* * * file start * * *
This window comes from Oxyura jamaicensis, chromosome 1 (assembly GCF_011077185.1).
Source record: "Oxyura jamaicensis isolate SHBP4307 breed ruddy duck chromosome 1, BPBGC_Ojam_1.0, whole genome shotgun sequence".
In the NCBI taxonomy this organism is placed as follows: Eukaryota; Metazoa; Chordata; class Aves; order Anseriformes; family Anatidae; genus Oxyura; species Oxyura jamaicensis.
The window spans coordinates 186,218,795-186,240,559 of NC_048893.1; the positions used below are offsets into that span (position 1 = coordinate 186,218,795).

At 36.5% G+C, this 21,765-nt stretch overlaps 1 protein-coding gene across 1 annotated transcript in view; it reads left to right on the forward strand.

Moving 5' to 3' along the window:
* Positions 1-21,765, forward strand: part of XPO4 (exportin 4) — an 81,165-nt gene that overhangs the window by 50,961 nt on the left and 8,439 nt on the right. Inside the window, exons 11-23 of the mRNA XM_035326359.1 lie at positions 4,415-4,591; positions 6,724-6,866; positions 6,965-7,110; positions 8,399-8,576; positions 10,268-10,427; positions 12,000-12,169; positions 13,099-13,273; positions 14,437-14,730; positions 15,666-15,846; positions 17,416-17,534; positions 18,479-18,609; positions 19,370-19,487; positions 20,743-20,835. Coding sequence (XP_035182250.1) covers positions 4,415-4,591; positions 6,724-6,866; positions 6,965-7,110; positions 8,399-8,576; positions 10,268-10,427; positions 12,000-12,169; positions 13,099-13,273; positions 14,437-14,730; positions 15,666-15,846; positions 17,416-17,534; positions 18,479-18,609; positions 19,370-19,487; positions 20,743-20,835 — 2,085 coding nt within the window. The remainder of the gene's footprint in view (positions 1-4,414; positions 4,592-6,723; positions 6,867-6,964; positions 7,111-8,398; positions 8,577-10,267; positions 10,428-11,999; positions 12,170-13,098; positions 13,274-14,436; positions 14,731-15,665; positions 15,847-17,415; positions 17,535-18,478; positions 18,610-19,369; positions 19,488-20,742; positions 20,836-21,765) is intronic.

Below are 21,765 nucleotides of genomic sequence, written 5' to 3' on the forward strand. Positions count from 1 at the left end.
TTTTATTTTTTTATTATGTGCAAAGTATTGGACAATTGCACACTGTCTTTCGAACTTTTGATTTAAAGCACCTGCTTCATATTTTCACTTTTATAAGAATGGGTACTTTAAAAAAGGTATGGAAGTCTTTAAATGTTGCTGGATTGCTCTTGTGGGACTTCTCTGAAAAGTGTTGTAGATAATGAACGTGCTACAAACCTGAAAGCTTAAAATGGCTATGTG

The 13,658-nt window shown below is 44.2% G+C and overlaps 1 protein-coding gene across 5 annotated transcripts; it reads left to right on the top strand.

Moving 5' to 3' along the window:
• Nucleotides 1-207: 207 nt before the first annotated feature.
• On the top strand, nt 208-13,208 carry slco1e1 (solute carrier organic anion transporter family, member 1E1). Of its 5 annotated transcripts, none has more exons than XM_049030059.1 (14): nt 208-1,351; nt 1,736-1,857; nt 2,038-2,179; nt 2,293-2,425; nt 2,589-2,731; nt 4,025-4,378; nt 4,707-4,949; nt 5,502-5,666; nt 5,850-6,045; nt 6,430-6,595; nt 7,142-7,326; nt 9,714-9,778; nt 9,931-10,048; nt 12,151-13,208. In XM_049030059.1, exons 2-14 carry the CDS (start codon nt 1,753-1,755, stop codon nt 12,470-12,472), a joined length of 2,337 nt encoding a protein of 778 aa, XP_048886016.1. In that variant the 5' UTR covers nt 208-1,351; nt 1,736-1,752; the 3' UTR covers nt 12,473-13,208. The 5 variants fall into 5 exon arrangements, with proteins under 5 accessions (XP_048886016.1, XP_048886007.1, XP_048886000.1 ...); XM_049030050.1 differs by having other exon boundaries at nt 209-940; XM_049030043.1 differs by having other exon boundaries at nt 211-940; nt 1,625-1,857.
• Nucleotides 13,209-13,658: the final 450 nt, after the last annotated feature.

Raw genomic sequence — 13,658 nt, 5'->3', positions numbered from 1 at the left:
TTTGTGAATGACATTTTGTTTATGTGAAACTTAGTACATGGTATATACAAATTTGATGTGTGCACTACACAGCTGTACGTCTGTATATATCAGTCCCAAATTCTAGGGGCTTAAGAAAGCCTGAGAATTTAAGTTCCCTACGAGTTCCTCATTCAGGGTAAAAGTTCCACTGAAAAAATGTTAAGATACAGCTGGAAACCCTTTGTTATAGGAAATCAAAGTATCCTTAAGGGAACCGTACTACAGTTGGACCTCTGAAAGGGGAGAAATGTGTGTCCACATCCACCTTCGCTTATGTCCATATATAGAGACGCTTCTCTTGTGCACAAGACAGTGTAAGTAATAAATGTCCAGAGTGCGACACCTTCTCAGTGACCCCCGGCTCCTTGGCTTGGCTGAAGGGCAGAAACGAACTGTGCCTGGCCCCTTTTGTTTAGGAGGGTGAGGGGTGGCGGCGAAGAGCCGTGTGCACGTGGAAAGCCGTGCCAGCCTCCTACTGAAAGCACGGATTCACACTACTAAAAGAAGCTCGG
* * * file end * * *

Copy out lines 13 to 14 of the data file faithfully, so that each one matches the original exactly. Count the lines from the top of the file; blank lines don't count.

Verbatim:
• On the top strand, nt 208-13,208 carry slco1e1 (solute carrier organic anion transporter family, member 1E1). Of its 5 annotated transcripts, none has more exons than XM_049030059.1 (14): nt 208-1,351; nt 1,736-1,857; nt 2,038-2,179; nt 2,293-2,425; nt 2,589-2,731; nt 4,025-4,378; nt 4,707-4,949; nt 5,502-5,666; nt 5,850-6,045; nt 6,430-6,595; nt 7,142-7,326; nt 9,714-9,778; nt 9,931-10,048; nt 12,151-13,208. In XM_049030059.1, exons 2-14 carry the CDS (start codon nt 1,753-1,755, stop codon nt 12,470-12,472), a joined length of 2,337 nt encoding a protein of 778 aa, XP_048886016.1. In that variant the 5' UTR covers nt 208-1,351; nt 1,736-1,752; the 3' UTR covers nt 12,473-13,208. The 5 variants fall into 5 exon arrangements, with proteins under 5 accessions (XP_048886016.1, XP_048886007.1, XP_048886000.1 ...); XM_049030050.1 differs by having other exon boundaries at nt 209-940; XM_049030043.1 differs by having other exon boundaries at nt 211-940; nt 1,625-1,857.
• Nucleotides 13,209-13,658: the final 450 nt, after the last annotated feature.